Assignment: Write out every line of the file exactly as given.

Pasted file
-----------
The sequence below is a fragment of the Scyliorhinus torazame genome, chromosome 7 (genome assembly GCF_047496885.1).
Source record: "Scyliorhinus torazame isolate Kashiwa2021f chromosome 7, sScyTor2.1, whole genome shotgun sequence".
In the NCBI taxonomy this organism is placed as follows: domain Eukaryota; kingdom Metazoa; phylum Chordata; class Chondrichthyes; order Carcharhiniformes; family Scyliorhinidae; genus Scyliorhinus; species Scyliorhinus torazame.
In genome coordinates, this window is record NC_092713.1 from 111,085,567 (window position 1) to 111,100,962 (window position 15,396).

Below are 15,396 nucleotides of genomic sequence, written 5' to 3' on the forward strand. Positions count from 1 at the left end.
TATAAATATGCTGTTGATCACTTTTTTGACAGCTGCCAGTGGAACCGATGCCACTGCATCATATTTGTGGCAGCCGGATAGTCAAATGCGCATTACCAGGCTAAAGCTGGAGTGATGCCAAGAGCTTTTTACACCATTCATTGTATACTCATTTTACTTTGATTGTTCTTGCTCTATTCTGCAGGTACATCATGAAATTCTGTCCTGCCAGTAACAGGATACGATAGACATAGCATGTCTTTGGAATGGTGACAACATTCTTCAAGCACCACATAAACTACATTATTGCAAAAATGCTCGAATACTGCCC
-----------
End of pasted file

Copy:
The sequence below is a fragment of the Scyliorhinus torazame genome, chromosome 7 (genome assembly GCF_047496885.1).
Source record: "Scyliorhinus torazame isolate Kashiwa2021f chromosome 7, sScyTor2.1, whole genome shotgun sequence".
In the NCBI taxonomy this organism is placed as follows: domain Eukaryota; kingdom Metazoa; phylum Chordata; class Chondrichthyes; order Carcharhiniformes; family Scyliorhinidae; genus Scyliorhinus; species Scyliorhinus torazame.
In genome coordinates, this window is record NC_092713.1 from 111,085,567 (window position 1) to 111,100,962 (window position 15,396).

Below are 15,396 nucleotides of genomic sequence, written 5' to 3' on the forward strand. Positions count from 1 at the left end.
TATAAATATGCTGTTGATCACTTTTTTGACAGCTGCCAGTGGAACCGATGCCACTGCATCATATTTGTGGCAGCCGGATAGTCAAATGCGCATTACCAGGCTAAAGCTGGAGTGATGCCAAGAGCTTTTTACACCATTCATTGTATACTCATTTTACTTTGATTGTTCTTGCTCTATTCTGCAGGTACATCATGAAATTCTGTCCTGCCAGTAACAGGATACGATAGACATAGCATGTCTTTGGAATGGTGACAACATTCTTCAAGCACCACATAAACTACATTATTGCAAAAATGCTCGAATACTGCCC